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While clear ties of recent State-government decisions to the Tenth Amendment principle are sometimes not specified, (think Vermont’s embrace of local student-achievement tests –NSRE and NECAP– to conceal far-more-dismal scores from Federal NAEP tests) sometimes they are. The Oklahoma Tenth Amendment Center (yes, this heartland State with all counties shown red on the recent election map, has one, while Vermont, with all counties shown blue, doesn’t) lists a range of such issues on its website: they range from deeply substantive actions to shallow symbolic gestures. In the former category falls newly-adopted HB 1804, requiring law enforcement to arrest illegal aliens for their illegal presence in the Sooner State; in the latter category falls newly-adopted HB 1330, calling for the placement of a Ten Commandments plaque at the front entry of the Oklahoma City State House. Within the OK TAC, there’s a sense of irony as well.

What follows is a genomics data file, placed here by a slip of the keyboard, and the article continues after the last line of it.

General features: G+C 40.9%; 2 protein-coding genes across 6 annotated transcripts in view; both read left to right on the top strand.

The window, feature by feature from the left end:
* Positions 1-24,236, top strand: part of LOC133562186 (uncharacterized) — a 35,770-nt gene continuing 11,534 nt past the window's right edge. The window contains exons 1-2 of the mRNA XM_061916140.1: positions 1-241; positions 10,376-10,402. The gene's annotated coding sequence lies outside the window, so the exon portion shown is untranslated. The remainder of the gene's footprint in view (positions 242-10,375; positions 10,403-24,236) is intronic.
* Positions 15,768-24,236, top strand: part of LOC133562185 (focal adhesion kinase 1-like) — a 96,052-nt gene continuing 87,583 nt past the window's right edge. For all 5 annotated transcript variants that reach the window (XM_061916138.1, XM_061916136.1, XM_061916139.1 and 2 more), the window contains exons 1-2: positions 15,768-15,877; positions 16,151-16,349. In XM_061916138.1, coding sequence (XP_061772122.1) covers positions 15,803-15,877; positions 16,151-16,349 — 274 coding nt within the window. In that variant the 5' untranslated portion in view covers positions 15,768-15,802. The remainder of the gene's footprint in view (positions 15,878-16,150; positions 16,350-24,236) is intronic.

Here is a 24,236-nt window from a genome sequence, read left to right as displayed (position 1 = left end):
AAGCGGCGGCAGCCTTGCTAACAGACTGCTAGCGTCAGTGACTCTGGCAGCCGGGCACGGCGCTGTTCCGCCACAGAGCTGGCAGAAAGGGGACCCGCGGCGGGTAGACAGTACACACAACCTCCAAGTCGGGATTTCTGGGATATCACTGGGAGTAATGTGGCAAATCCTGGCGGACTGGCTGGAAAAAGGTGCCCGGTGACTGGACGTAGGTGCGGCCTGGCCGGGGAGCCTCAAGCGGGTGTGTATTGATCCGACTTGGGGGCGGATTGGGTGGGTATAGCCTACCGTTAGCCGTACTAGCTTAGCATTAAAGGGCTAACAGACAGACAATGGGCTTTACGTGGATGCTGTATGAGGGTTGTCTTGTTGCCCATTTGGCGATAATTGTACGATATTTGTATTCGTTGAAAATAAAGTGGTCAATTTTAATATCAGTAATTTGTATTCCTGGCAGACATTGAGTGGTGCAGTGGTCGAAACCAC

That perhaps explains why its writers took pains to publish a fairly lengthy historical review of the Tenth Amendment starting with the Jefferson-Madison 1798 Virginia and Kentucky Resolutions and finishing with Vermont’s TA-based Nullification of the 1857 Dred Scott SCOTUS decision. The historians duly report that, under Chief Justice Taney, the Court held that slaves are property, not citizens, and can’t sue for freedom after being re-located to a “free” State, and then they list (with some relish, I’d guess) such now-blue and now-anti-TA States as Vermont, and some of the other five New England States, among the Tenth-Amendment-based Nullifiers. Forgotten history, now being retrieved. The actual language of the Founders is compelling, which perhaps explains why it wasn’t taught in public school even in the old days when your Humble Scribe learned more of it than is taught today. Consider this slightly-shortened quote from Virginia’s Resolution: “…in the case of exercise of powers by the Federal government not granted by the said Compact, the States who are parties thereto have the right and duty to interpose for maintaining the liberties appertaining to them.” As Virginia’s pols wrote in 1788, re their ratification of the Constitution, it was a two-way limited agreement between governments, not a surrender of authority from States to Federal.